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Alfred J. Kalyanapu, A. K. M. Azad Hossain, Jinwoo Kim, Wondmagegn Yigzaw, Faisal Hossain, and C. K. Shum

site-specific hazard assessments, are being highlighted as an alternative approach to highly uncertainty top-down approaches. One of these bottom-up approaches was performed by Yigzaw et al. ( Yigzaw et al. 2012 ), where they argued that, since the rainfall–runoff process is a nonlinear process due to the complex interactions of precipitation with the watershed components, a renewed understanding of the influence of LULC changes and the characteristics of reservoirs on the extreme flood patterns is

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H. A. Titley, H. L. Cloke, S. Harrigan, F. Pappenberger, C. Prudhomme, J. C. Robbins, E. M. Stephens, and E. Zsótér

1. Introduction Considering fluvial flood hazards in tropical cyclone (TC) forecasting and warning is important because this is a leading cause of mortality and damages ( Rezapour and Baldock 2014 ). In the United States, drowning from excessive rainfall occurs in more TCs than deaths from any other cause ( Rappaport 2014 ). Many of these fatalities occur outside of landfall counties ( Czajkowski and Kennedy 2010 ) and in inland counties ( Rappaport 2000 ). The U.S. residential losses from TC

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Jen Henderson, Erik R. Nielsen, Gregory R. Herman, and Russ S. Schumacher

1. Introduction Weather hazards change and evolve over time. The same holds true for the way that individual vulnerabilities emerge and recede as people assess and understand their risks ( Morss et al. 2017 ). When hazards overlap and co-occur, there is an additional layer of complex assessment and adjudication of threats, both for forecasters and people in harm’s way. In the case of overlapping tornado and flash flood warnings, or TORFFs (e.g., Nielsen et al. 2015 ), it is important to

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Yangchen Lai, Jianfeng Li, Xihui Gu, Cancan Liu, and Yongqin David Chen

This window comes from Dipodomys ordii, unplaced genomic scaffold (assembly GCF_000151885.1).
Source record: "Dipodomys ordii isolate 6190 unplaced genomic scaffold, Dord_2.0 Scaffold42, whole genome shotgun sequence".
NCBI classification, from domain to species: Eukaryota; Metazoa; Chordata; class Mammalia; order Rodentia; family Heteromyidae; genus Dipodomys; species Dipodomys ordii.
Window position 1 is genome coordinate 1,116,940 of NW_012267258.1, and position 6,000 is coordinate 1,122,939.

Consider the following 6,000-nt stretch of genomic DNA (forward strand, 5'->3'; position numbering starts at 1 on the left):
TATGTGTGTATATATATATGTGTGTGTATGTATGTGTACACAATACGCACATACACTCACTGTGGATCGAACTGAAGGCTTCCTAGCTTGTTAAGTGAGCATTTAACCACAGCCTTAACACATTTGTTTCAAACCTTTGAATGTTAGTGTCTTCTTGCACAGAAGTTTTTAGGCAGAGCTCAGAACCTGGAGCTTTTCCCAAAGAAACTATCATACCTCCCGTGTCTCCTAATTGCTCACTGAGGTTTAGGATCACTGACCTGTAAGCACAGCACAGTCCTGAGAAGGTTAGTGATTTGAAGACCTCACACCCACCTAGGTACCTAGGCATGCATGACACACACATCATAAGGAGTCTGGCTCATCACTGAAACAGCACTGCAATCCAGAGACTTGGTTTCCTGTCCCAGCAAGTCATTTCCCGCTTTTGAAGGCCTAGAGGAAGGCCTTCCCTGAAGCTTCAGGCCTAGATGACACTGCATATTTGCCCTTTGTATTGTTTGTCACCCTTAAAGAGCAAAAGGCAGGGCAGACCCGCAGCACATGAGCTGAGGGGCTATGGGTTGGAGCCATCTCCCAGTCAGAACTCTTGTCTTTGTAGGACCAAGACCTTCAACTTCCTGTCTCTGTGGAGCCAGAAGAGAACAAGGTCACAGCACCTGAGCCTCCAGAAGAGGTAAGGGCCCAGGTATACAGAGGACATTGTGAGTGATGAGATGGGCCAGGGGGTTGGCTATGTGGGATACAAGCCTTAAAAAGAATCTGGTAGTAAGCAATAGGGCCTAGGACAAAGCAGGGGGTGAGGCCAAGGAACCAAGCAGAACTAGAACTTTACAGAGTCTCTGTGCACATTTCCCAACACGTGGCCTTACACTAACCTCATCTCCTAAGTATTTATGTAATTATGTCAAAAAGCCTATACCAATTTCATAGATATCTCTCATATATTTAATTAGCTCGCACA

Abstract

During simultaneous or successive occurrences of precipitation and storm surges, the interplay of the two types of extremes can exacerbate the impact to a greater extent than either of them in isolation. The compound flood hazards from precipitation and storm surges vary across regions of the world because of the various weather conditions. By analyzing in-situ observations of precipitation and storm surges across the globe, we found that the return periods of compound floods with marginal values exceeding the 98.5th percentile (i.e., equivalent to a joint return period of 12 years if the marginal variables are independent) are < 2 years in most areas, while those in northern Europe are > 8 years due to weaker dependence. Our quantitative assessment shows that cyclones (i.e., tropical cyclones (TCs) and extratropical cyclones (ETCs)) are the major triggers of compound floods. More than 80% of compound floods in East Asia and > 50% of those in the Gulf of Mexico and northern Australia are associated with TCs, while in northern Europe and the higher latitude coast of North America, ETCs contribute to the majority of compound floods (i.e., 80%). Weather patterns characterized by deep low pressure, cyclonic wind, and abundant precipitable water content are conducive to the occurrence of compound floods. Extreme precipitation and extreme storm surges over Europe tend to occur in different months, which explains the relatively lower probability of compound floods in Europe. The comprehensive hazard assessment of global compound floods in this study serves as an important reference for flood risk management in coastal regions across the globe.

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Manabendra Saharia, Pierre-Emmanuel Kirstetter, Humberto Vergara, Jonathan J. Gourley, Yang Hong, and Marine Giroud